Thermal convection has been proposed by some researchers (Morrow 1998; Jones et al. 2004), but the type 2 dolomites are not likely related to thermal convection. The northern Ordos Basin may have experienced tectonism and large-scale heat flow anomalies during the Late Paleozoic (Wang et al. 2006), but thermal anomaly events are not consistent with the timing of the formation of the type 2 dolomites. Fault and fracture conduit systems are commonly important and efficient in delivering dolomitizing fluids to the overlying strata, thus causing extensive dolomitization (Qing and Mountjoy 1989). Faults are rare in the northern Ordos Basin, but fractures are well developed in the Ma 5 5 submember, and parts of this unit have been affected by calcite cementation. However, the fractures are mostly present in the limestone, and the underlying fractured limestone displays no dolomitization features. Furthermore, the type 2 dolomite did not form from upward-migrating basinal fluids in a burial environment because the volume of the dolomite decreases downward.

7 Conclusions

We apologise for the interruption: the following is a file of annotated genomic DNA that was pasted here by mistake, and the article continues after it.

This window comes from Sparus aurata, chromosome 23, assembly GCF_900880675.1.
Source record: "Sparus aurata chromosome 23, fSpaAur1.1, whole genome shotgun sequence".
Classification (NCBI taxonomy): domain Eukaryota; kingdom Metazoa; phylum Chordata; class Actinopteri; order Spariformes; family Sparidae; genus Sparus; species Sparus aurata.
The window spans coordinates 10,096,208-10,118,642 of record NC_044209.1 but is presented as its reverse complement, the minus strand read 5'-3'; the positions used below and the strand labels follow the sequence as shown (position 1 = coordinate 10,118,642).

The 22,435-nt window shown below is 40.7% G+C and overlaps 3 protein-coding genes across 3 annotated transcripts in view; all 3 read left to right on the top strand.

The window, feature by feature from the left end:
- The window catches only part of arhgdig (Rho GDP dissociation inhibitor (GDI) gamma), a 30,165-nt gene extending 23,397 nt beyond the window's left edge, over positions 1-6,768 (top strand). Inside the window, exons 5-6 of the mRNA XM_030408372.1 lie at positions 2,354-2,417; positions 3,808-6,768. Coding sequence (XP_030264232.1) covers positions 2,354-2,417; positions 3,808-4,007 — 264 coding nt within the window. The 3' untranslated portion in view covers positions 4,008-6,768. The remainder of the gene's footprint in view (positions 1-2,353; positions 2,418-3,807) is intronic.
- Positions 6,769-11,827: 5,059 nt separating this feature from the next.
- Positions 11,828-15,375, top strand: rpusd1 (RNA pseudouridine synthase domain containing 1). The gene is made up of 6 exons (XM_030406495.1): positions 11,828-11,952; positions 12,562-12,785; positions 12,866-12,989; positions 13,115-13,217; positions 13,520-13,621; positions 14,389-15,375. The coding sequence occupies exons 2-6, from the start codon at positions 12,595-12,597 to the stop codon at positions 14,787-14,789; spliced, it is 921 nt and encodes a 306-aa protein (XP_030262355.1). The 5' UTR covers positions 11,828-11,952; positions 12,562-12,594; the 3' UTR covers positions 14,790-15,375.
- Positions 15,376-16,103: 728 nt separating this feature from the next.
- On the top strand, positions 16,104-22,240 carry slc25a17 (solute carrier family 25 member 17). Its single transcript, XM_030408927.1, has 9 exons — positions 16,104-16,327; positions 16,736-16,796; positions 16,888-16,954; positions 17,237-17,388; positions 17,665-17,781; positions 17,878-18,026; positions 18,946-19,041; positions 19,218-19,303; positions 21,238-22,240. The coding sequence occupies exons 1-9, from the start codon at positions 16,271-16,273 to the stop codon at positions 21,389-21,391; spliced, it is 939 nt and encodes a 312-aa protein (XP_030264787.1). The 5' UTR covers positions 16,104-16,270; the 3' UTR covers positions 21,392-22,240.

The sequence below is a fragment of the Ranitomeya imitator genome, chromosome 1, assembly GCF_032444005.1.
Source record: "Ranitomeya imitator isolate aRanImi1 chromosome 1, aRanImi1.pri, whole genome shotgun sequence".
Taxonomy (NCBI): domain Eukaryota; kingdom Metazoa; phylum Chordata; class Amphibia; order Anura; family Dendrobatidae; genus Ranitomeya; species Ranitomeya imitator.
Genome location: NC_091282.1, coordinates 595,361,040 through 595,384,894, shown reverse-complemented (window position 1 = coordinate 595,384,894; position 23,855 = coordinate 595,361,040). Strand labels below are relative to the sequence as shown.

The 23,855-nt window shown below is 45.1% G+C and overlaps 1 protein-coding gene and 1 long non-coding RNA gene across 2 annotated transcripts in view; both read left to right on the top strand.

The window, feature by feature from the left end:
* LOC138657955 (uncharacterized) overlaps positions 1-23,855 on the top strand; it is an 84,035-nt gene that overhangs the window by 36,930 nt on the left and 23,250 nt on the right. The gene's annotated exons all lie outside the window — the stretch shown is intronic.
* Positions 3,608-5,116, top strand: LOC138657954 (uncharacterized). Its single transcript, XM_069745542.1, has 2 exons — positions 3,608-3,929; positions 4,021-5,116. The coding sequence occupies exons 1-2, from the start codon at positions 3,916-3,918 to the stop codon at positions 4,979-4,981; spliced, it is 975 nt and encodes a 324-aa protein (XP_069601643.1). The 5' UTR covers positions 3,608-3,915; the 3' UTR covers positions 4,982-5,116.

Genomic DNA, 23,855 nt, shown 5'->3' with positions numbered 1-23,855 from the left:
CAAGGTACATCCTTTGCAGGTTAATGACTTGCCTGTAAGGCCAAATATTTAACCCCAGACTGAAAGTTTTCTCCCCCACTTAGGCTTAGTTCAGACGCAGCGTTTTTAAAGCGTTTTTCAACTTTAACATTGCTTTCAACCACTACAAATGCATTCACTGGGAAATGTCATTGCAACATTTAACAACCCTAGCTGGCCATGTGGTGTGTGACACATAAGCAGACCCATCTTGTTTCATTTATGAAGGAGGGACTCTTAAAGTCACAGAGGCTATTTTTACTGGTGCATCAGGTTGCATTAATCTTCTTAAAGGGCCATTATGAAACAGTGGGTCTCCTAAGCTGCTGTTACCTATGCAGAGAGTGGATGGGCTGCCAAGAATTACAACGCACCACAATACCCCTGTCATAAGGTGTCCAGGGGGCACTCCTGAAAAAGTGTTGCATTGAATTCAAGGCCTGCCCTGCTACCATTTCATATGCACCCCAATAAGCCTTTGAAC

The Middle Ordovician Ma 5 5 submember carbonate unit in the northern Ordos Basin is partially to completely dolomitized. Two types of replacive dolomite are distinguished: (1) type 1 dolomite, which is primarily characterized by microcrystalline (<30 µm), euhedral to subhedral dolomite crystals, mimetically replaces the precursor limestone, and is generally laminated and associated with gypsum-bearing microcrystalline dolomite; and (2) type 2 dolomite, which is present primarily as finely crystalline (30–100 μm), regular crystal plane, euhedral to subhedral dolomite crystals that are truncated by stylolites, indicating that the type 2 dolomite most likely predated or developed simultaneously with the formation of the stylolites. Stratigraphic, petrographic, and geochemical data indicate that the type 1 dolomite formed in slightly evaporated Middle Ordovician seawater and that dolomitizing fluids may have been driven by density differences and elevation-related hydraulic head. The absence of depositional evaporites in the dolomitized intervals suggests that dolomitization was driven by the reflux of slightly evaporated seawater. The δ18O values of type 1 dolomite are slightly lower than those of the seawater-derived dolomite, suggesting that dolomite may have been recrystallized at higher temperatures during burial.